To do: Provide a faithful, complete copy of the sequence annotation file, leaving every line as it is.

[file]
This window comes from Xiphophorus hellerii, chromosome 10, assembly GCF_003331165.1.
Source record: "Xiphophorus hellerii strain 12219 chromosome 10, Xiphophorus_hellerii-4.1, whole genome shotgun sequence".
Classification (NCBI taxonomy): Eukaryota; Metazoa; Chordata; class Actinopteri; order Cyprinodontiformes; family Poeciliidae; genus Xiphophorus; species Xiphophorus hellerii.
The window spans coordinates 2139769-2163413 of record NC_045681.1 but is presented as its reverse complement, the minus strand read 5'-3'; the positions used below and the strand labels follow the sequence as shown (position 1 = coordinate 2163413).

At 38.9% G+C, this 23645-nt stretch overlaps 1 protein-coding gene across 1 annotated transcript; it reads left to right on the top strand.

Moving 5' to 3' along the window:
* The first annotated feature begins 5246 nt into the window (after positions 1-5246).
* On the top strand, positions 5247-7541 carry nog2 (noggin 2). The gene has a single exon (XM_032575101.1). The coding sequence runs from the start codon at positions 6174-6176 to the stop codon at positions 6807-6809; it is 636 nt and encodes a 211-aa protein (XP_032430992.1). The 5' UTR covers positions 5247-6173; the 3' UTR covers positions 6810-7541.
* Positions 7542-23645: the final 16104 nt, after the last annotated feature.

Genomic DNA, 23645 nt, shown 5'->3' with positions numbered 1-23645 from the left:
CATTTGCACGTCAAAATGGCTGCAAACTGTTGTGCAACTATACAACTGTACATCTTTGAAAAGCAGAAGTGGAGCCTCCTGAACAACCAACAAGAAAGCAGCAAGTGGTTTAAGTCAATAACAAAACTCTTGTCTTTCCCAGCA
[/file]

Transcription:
This window comes from Xiphophorus hellerii, chromosome 10, assembly GCF_003331165.1.
Source record: "Xiphophorus hellerii strain 12219 chromosome 10, Xiphophorus_hellerii-4.1, whole genome shotgun sequence".
Classification (NCBI taxonomy): Eukaryota; Metazoa; Chordata; class Actinopteri; order Cyprinodontiformes; family Poeciliidae; genus Xiphophorus; species Xiphophorus hellerii.
The window spans coordinates 2139769-2163413 of record NC_045681.1 but is presented as its reverse complement, the minus strand read 5'-3'; the positions used below and the strand labels follow the sequence as shown (position 1 = coordinate 2163413).

At 38.9% G+C, this 23645-nt stretch overlaps 1 protein-coding gene across 1 annotated transcript; it reads left to right on the top strand.

Moving 5' to 3' along the window:
* The first annotated feature begins 5246 nt into the window (after positions 1-5246).
* On the top strand, positions 5247-7541 carry nog2 (noggin 2). The gene has a single exon (XM_032575101.1). The coding sequence runs from the start codon at positions 6174-6176 to the stop codon at positions 6807-6809; it is 636 nt and encodes a 211-aa protein (XP_032430992.1). The 5' UTR covers positions 5247-6173; the 3' UTR covers positions 6810-7541.
* Positions 7542-23645: the final 16104 nt, after the last annotated feature.

Genomic DNA, 23645 nt, shown 5'->3' with positions numbered 1-23645 from the left:
CATTTGCACGTCAAAATGGCTGCAAACTGTTGTGCAACTATACAACTGTACATCTTTGAAAAGCAGAAGTGGAGCCTCCTGAACAACCAACAAGAAAGCAGCAAGTGGTTTAAGTCAATAACAAAACTCTTGTCTTTCCCAGCA